My wife won’t let me do it. But I’m counting on you guys to get it done. Show the conservatives that they are the ones promoting polygamy and indeed have already legalized it. And polygamists… enjoy.

This article has 7 comments

  1. Rexie

    Hey, Raye! Leave it to you to find a loophole to give conservative bigots a headache. It’s a priceless! On another note, best wishes to you and your lovely wife! I am so happy for the both of you. Despite all of the prejudice you must tolerate in your home state, you both did what so many others can only dream of and that is to find the love of your life and then marry her!

  2. Raye

    Thanks Rexie! Where have you been all my life? I’ve missed you!

  3. Rexie

    You’ve got the swagger and charm, more than ever, Raye. That’s what a good relationship does, isn’t it? Expands the best parts of you? I’ve missed you, too, friend. We’ll catch up one of these days.

  4. Daniel

    Hi, Top Butch! I’m from Mexico and I’m really sorry that you live in such a backward country… Ha, ha, ha! OK, I see that this time I’ll have to start apologizing for my poor sense of humor earlier than I used to. Man, it only gets worse with time. Anyhow… I guess that what I wanted to say is that, even thou I fully undestand that the situation up there is quite worrying, I can’t help feeling that matters are a lot uglier down here. You see, in Mexico abortion is banned everywhere but in one place: our D.C. And only there exists something close to civil union for gay couples. For the rest of the country, reproductive and sexual rights are still where we left them in the Middle Ages.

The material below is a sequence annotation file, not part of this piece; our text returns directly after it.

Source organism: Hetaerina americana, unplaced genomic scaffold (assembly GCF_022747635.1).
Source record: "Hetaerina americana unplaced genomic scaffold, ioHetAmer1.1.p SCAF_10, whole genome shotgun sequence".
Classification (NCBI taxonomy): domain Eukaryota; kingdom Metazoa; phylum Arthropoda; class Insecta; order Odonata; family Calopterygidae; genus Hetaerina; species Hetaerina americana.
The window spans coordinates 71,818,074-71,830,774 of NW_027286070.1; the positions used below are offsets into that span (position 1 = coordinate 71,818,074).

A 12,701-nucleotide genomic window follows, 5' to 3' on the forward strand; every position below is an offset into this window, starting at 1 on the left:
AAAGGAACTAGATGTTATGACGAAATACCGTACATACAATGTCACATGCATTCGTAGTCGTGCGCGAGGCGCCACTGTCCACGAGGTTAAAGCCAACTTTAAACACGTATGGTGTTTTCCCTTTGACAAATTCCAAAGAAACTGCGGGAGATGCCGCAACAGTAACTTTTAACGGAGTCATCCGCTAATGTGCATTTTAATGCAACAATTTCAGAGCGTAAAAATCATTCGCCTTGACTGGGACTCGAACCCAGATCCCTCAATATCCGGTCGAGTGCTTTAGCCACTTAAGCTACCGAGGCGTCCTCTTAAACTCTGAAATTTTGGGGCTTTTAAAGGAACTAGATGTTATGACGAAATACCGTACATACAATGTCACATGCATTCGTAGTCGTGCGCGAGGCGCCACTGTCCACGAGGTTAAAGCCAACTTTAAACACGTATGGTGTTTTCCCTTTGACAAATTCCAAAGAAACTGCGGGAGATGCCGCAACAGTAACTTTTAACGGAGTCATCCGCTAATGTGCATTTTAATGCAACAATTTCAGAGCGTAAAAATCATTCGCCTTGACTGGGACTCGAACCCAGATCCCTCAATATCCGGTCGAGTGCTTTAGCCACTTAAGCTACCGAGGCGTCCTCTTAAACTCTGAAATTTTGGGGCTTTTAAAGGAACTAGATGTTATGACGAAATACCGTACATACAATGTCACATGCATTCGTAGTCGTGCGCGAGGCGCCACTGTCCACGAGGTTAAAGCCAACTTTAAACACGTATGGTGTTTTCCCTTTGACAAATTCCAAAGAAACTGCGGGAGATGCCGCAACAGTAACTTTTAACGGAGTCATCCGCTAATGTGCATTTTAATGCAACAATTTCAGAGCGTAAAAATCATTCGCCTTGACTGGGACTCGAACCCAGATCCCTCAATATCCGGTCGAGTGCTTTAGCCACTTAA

Now, I’m not saying that in Mexico we’re burning homosexuals at the stake by the dozen. As far as I know, bigotry is not any more (or less) rampant here than in the States, at least, among the general population. But, for one reason or other, our legislative bodies are visibly less prepared to make the change than yours.

    I really hope more and more of your States get wiser, and soon. First of all, just because that’s the right thing to do, everywhere in the world, but also because it might help us to have such a good example close to home to advance things around here.

  5. Raye